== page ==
1. This appeal arises out of a suit in ejectment. The First Court gave the plaintiff a modified decree. On appeal it was held that the plaintiff cannot eject but can only get extra rent on the land on which the defendant is found to have encroached. Against this decision the defendant No. 1 has appealed.
2. The first point taken is that the plaintiff was not entitled to maintain the suit as he was not legally appointed a shebdit. It is found, however, that he is the de facto manager of the property and has been recognised as such by the parties concerned, and that is sufficient to enable him to bring a suit in ejectment to protest the idol's property against trespass.
3. The next point taken is that is deciding the suit the lower Appellate Court was Wrong in looking to the area of the land leased instead of the boundaries, and our attention is drawn to the decision of their Lordships of the Judicial Committee in the case of Durga Prasad Singh v. Rajendra Narayan Bagchi 21 Ind. Cas. 750 : 11 C. 493 : 18 C.W.N. 66 : (1914). M.W.N. l : 15 M.L.T. 68 : 19 C.L.J. 95 : 40 I.A. 223 : 26 M.L.J. 25 : 16 Bom. L.R. 42 (P.C.). That decision in no way contradicts the well-established rule that in a case of this sort where the boundaries can be ascertained, effect must be given to the description by boundaries irrespective of area; but if the boundaries are uncertain, then area must also be considered. In this case there is a clear finding that the eastern boundary is uncertain and that there has been an encroachment on the plaintiffs' khas land on the eastern side. It is also found that in settling the terms of this land the area of 3 cottas was given by guess,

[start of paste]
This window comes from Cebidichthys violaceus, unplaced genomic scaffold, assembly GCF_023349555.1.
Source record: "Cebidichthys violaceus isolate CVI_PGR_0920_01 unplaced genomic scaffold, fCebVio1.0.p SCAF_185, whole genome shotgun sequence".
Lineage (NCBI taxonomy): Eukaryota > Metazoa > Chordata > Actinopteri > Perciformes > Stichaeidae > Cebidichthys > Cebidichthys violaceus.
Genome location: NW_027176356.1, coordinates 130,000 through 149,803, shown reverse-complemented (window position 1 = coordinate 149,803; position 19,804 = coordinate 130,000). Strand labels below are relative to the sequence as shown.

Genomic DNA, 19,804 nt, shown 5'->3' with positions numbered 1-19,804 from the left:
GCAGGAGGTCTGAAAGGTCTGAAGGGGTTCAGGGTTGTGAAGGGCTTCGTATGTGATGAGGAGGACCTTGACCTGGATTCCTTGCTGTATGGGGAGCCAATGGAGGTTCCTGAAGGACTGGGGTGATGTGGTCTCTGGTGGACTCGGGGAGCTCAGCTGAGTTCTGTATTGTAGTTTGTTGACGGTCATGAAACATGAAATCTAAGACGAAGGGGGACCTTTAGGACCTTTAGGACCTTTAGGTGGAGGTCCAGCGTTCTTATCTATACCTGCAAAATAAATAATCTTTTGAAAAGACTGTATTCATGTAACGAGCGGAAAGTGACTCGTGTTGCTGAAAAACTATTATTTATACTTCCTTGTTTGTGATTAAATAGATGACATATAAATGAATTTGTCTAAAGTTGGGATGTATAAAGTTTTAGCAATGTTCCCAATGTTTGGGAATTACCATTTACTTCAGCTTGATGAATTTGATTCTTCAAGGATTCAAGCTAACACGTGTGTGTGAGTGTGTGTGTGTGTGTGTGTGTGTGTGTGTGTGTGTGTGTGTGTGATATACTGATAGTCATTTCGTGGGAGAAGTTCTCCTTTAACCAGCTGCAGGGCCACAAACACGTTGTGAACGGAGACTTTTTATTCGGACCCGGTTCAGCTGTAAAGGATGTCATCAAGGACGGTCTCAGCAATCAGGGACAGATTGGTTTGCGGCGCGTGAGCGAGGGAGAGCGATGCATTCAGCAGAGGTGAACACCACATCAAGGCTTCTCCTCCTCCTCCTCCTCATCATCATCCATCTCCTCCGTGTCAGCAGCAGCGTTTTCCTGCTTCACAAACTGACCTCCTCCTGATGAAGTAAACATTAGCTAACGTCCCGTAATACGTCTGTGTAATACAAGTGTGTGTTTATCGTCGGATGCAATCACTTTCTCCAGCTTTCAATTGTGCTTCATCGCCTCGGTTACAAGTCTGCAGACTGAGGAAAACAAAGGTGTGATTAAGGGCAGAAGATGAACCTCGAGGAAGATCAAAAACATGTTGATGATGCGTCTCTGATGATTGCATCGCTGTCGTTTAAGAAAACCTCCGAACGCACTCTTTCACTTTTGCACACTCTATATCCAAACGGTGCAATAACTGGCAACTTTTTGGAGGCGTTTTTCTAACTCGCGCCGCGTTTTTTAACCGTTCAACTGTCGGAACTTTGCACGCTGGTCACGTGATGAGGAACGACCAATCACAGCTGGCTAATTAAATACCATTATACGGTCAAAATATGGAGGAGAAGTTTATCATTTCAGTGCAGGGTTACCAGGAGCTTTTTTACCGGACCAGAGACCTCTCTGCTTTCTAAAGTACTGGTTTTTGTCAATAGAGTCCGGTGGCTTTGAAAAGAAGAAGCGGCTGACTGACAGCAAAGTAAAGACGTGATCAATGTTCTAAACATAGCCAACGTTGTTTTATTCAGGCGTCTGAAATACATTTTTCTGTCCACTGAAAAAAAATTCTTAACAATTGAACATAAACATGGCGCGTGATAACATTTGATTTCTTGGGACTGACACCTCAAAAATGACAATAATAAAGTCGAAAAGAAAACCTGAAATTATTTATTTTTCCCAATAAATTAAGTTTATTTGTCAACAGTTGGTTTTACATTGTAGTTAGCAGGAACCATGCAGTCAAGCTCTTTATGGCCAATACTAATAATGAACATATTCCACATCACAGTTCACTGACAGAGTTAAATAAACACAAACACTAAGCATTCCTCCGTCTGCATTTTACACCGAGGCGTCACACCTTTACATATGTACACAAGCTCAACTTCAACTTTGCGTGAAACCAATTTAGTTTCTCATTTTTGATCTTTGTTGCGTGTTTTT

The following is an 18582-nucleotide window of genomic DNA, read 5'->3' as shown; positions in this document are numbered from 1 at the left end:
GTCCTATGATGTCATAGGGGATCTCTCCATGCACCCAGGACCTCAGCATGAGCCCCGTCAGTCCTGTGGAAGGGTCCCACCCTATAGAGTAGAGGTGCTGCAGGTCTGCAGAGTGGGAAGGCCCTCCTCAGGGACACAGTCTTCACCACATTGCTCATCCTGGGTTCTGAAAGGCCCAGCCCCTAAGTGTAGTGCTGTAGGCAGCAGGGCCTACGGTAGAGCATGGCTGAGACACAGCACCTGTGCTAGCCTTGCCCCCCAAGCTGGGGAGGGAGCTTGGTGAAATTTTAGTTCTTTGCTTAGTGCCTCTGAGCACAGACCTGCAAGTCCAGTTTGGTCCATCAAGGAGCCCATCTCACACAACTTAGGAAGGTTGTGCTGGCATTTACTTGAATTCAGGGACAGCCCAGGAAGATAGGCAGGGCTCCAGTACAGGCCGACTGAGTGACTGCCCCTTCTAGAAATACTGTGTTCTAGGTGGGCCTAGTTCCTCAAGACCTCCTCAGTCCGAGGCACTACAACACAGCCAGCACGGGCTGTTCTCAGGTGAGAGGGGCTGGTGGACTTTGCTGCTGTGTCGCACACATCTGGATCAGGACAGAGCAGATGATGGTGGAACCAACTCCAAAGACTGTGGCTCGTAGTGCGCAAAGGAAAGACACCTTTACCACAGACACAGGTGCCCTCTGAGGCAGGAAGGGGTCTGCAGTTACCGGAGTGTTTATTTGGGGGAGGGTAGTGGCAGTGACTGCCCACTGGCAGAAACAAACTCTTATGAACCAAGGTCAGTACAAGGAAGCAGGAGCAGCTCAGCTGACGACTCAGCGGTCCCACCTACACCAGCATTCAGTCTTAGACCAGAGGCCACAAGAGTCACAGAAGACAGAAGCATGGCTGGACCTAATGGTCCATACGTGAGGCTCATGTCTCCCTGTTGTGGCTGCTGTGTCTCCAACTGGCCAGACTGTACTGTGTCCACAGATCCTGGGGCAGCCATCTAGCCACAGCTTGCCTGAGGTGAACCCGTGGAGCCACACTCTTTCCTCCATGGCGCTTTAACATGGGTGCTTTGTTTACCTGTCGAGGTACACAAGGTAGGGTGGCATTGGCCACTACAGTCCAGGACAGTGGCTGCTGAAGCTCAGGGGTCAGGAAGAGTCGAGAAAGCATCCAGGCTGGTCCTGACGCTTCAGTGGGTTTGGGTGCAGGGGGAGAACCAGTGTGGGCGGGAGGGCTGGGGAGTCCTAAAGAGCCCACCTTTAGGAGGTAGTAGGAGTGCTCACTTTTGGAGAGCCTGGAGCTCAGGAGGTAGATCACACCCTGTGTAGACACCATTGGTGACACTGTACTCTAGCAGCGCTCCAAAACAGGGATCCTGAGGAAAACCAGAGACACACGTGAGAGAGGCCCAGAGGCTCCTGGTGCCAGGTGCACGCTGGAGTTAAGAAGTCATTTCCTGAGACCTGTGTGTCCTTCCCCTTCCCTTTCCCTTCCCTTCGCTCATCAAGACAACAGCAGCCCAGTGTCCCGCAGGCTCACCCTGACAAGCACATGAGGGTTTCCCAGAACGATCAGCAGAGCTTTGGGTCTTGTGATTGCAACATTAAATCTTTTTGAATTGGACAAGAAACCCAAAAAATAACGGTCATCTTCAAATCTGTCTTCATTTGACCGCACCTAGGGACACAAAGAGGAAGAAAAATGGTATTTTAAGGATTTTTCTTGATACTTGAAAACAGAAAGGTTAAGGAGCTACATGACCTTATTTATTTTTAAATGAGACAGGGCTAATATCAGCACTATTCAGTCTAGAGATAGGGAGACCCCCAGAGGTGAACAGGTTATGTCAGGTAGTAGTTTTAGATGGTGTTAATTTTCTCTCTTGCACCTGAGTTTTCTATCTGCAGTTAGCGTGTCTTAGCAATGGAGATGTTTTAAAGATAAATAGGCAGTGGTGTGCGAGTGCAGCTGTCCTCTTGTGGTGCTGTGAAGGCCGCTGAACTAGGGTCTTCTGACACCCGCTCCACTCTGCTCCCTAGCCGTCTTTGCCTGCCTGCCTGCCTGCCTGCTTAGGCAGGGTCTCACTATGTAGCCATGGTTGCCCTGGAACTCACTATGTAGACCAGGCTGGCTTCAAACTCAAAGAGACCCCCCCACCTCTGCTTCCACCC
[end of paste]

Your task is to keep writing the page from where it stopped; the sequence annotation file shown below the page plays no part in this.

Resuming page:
4. It is urged that as the eastern boundary is a tank its boundary is certain, but we do not think that, sitting in second appeal, we can accept that proposition against the findings of the Courts of fast. Though the position of the tank may be certain, there must always be some doubt whether the land on the edge of the tank is included in the tank as its bank or is no part of it. The finding is clear and we think the lower Court is right in deciding on the principle that this is a case in which the boundaries being uncertain, the area must be the deciding feature.
5. We accordingly dismiss the appeal with costs.